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On March 18, 2020, the Fourth District Court of Appeals ruled on a case that may constitute a significant change to toxic tort law in Florida.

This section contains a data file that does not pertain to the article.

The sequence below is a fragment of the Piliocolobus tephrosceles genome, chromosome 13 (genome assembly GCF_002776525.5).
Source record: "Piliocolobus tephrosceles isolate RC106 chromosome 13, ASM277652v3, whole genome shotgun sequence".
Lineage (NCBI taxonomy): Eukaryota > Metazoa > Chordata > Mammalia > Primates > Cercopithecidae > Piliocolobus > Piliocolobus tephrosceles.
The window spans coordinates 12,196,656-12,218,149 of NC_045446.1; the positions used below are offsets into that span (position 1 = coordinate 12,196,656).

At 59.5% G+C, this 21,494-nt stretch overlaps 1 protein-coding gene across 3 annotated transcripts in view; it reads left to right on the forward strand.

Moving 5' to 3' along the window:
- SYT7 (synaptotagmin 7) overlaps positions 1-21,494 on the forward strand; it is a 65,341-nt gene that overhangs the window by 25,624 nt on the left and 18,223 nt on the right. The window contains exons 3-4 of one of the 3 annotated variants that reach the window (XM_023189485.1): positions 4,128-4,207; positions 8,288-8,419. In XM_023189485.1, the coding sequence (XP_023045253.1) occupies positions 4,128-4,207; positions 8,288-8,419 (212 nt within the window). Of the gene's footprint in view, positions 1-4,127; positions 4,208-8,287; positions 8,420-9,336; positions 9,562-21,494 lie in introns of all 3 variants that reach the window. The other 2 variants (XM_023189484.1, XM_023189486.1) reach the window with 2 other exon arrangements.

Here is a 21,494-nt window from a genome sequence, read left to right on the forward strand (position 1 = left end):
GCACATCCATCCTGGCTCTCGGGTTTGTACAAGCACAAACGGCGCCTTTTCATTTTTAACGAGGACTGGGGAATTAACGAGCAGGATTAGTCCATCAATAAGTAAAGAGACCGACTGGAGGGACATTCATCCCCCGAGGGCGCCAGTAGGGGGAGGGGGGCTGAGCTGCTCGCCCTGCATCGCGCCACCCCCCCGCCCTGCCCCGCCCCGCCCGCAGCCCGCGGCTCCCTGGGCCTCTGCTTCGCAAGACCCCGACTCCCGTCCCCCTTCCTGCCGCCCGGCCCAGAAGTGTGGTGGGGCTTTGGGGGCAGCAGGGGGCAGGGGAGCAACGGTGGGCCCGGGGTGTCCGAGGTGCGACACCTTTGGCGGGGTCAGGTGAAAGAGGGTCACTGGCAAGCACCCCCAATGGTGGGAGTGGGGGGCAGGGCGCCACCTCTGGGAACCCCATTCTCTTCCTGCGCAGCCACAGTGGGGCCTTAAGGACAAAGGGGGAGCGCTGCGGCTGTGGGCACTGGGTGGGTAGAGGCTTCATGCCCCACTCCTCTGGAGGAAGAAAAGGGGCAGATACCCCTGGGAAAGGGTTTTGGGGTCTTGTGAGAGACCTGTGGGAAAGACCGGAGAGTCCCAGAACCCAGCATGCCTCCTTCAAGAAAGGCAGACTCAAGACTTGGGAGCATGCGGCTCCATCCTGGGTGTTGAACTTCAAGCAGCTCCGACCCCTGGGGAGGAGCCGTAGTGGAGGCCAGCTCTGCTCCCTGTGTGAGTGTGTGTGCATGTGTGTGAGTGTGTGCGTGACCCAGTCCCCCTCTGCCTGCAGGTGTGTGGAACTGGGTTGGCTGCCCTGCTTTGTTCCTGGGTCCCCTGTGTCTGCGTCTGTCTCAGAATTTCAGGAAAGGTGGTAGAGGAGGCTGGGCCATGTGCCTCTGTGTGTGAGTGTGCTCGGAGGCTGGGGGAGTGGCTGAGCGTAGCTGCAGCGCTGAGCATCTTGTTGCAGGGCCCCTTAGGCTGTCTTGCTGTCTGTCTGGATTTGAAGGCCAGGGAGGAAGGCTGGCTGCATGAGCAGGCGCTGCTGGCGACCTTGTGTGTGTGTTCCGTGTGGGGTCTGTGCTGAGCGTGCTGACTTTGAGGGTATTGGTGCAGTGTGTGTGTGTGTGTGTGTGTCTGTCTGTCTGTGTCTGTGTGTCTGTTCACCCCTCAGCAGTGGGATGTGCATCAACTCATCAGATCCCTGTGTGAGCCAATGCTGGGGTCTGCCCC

On March 18, 2020, the Fourth District Court of Appeals ruled on a case that may constitute a significant change to toxic tort law in Florida. Robert O’Donnell worked as an installer of floors and carpeting for more than 40 years and alleged that his blood and bone cancer was caused by exposure to benzene, a carcinogen, which was present in adhesive products and removing agents that he handled throughout his career. He and his wife sued manufacturing, distribution, and retail companies that were involved in creating and selling these products. The plantiffs’ experts were unable to establish that the products had created the exposure to Benzene that caused his disease and the defense argued Mr. O’Donnell would have developed cancer without exposure to them. Since Benzene is a common chemical found in many household products like detergents, as well as combustions such as car exhaust, the carpet and floor installation products were not the only exposure to Benzene experienced by Mr. O’Donnell and thus could not be determined to have been the cause of his cancer. The significance of the ruling is that is presents a change in causation standards, in that plaintiffs cannot claim causation if a product was one of many experiences of exposure accumulated in a person’s lifetime. A copy of the ruling can be accessed here.